Reoperation rate is defined as the percentage of patients returning to the operating room (OR) within 30 days of an initial craniotomy and undergoing a repeat (redo) craniotomy procedure. It is a key factor of quality-of-care assessments and has implications for outcomes, especially in oncological cases. Redo craniotomies are associated with improvement in neurological status and decreased mortality rate compared to non-surgical interventions but are associated with higher costs and risk of complications. It is important to gauge the indications and frequency of redo craniotomies as an index of quality of healthcare to improve patient outcomes. This study aimed to identify the indications, frequency, and outcomes of reoperation following an initial craniotomy in neurosurgical patients at a tertiary care hospital.

This retrospective cohort study was conducted at a tertiary care center in Pakistan and included all patients who underwent unplanned reoperation within 30 days of initial craniotomy from January 1, 2010, to December 31, 2017. Demographics, indications for index surgery as well as reoperation, and outcomes in the form of complications, neurological status, and mortality were collected from medical charts and analyzed.

The study comprised 111 patients who underwent reoperations. Median age of the patients was 36 years (interquartile range {IQR}: 33 years). From a total of more than 1900 annual cases, the frequency of unplanned reoperations was 3.5%. The most common indication of unplanned reoperation based on MRI/CT was hemorrhage (40%, subdural hemorrhage was most common), followed by hydrocephalus (22%), cerebral edema (13%), and residual tumor (13%). The most common clinical reason for unplanned reoperation was a drop in Glasgow Coma Scale (GCS) (59%), whereas anisocoria was seen in 10.8% of patients. The highest mortality rate was observed in patients who were reoperated from post-operative day two to post-operative day seven (56%). Hypertension (p=0.014) and thrombocytopenia (p<0.001) showed significant associations with developing intracranial hemorrhage. Seventy-eight percent of patients showed significant improvement in their Karnofsky Performance Score (KPS) whereas 22% showed deterioration in their KPS.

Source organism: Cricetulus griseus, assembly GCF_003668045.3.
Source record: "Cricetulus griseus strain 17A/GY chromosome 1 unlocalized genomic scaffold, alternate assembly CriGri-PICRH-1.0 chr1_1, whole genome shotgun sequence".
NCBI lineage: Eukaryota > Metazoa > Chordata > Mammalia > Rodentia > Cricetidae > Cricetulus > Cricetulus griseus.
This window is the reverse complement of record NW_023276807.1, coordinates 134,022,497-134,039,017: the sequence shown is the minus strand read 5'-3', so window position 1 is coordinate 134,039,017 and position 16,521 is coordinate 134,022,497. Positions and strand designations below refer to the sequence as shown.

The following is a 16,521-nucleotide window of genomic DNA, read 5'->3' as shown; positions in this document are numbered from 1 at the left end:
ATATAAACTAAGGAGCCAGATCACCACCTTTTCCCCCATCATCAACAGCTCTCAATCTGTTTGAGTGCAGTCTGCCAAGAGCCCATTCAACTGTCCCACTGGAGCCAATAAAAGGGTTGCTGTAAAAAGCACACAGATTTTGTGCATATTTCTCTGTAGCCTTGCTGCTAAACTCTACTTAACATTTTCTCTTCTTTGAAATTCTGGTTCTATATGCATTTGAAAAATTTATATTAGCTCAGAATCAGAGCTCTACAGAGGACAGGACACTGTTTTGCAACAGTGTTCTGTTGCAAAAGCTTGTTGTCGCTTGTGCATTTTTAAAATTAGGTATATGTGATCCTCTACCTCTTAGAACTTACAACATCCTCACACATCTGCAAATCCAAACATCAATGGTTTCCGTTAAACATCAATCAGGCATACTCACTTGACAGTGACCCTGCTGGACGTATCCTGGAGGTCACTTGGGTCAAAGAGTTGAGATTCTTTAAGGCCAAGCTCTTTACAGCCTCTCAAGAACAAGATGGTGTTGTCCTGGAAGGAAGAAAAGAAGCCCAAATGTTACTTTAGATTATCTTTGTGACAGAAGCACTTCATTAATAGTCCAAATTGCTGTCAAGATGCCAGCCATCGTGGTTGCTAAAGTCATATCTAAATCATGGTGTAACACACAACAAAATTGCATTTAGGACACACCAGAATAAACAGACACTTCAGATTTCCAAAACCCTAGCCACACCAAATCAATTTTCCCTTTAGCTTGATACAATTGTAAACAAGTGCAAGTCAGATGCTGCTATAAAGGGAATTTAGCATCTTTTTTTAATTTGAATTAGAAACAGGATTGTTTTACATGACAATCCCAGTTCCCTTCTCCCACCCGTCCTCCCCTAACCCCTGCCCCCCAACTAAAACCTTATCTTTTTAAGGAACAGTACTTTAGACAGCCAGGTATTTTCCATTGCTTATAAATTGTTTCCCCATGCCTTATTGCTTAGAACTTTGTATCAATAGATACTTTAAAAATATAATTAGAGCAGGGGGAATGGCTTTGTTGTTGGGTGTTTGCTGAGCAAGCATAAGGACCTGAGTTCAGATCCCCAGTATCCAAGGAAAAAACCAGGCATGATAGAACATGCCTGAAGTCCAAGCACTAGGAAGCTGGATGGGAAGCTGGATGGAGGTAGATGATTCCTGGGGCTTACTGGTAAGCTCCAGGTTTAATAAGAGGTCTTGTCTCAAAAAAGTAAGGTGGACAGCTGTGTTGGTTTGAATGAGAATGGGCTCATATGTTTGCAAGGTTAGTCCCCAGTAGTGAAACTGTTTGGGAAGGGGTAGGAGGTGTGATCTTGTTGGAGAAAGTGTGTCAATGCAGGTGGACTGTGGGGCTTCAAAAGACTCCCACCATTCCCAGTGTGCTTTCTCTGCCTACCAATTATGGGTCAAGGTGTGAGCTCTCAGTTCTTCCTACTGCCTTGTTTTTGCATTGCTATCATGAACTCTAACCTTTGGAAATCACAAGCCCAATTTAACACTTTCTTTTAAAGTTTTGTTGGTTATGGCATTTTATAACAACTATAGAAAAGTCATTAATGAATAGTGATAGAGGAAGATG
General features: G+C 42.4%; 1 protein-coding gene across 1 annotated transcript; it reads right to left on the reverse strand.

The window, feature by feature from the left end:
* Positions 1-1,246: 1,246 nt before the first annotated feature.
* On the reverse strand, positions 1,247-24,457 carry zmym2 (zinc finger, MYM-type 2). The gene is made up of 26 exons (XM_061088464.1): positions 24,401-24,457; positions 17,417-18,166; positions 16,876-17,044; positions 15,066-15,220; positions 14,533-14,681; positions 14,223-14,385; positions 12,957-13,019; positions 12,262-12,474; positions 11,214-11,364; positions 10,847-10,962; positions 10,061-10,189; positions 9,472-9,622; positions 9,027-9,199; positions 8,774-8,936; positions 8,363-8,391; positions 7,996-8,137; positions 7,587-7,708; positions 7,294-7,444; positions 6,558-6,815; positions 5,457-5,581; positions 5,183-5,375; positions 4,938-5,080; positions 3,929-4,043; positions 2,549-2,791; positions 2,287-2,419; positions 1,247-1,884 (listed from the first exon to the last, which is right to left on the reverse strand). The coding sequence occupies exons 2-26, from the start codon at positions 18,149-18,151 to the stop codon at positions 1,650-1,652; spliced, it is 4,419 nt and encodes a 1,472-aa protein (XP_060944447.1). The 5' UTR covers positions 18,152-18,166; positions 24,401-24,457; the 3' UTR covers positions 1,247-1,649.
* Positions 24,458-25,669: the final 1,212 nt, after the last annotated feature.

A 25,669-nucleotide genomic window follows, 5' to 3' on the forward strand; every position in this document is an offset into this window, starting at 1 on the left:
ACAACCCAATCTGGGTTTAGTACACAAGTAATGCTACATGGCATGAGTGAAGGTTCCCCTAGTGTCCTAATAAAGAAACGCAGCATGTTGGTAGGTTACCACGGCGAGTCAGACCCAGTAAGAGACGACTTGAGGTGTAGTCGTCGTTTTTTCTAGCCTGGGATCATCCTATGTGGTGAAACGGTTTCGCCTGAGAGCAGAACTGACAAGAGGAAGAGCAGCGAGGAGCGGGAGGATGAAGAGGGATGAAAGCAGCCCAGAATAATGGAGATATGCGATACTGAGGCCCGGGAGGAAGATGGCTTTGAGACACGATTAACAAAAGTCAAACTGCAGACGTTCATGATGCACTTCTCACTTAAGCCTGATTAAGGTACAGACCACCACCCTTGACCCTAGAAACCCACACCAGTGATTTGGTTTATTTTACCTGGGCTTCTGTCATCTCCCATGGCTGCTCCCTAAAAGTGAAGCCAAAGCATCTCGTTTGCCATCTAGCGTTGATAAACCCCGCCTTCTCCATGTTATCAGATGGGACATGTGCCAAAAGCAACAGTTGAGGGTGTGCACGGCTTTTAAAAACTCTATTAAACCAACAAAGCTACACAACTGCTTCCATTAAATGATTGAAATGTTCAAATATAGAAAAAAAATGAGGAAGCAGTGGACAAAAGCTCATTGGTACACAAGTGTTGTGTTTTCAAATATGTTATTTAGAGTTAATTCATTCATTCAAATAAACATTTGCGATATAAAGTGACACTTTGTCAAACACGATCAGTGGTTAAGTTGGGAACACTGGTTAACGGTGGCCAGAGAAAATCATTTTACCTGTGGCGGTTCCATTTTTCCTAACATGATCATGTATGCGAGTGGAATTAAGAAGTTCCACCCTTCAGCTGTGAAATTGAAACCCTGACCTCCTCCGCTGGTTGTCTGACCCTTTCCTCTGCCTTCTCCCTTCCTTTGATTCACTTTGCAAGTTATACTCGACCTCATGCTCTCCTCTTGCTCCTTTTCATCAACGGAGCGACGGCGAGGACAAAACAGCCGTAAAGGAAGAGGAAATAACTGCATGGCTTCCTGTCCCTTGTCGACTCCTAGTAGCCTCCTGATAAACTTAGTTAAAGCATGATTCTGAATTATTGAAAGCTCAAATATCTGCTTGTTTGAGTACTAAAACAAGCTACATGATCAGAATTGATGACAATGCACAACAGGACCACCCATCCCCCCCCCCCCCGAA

The delivery of consistent quality healthcare relies on early detection and intervention in at-risk patients. Our center’s reoperation rate is consistent with the average range among other centers globally. Hypertension, anticoagulation, and antiplatelet therapy were common risk factors for redo craniotomies within 30 days. Patients with these conditions need special care to prevent returns to the operating room. Patients also need to be monitored for hemorrhage in the short term (one to two days) and hydrocephalus in the long term (two to 30 days) to intervene early if needed.

The prevalence and risk factors of chronic low back pain among adults in KwaZulu-Natal, South Africa: an observational cross-sectional hospital-based study

Globally, chronic low back pain (CLBP) is the leading cause of disability associated with economic costs. However, it has received little attention in low-and-middle-income countries. This study estimated the prevalence and risk factors of CLBP among adults presenting at selected hospitals in KwaZulu-Natal.

This cross-sectional study was conducted among adults aged ≥18 years who attended the selected hospitals in KwaZulu-Natal during the study period. A self-administered questionnaire was used to collect data on socio-demographic, work-related factors, and information about CLBP. The SPSS version 24.0 (IBM SPSS Inc) was used for data analysis. Descriptive statistics were used for demographic characteristics of participants. CLBP risk factors were assessed using multivariate logistic regression analysis. A p-value of ≤0.05 was deemed statistically significant.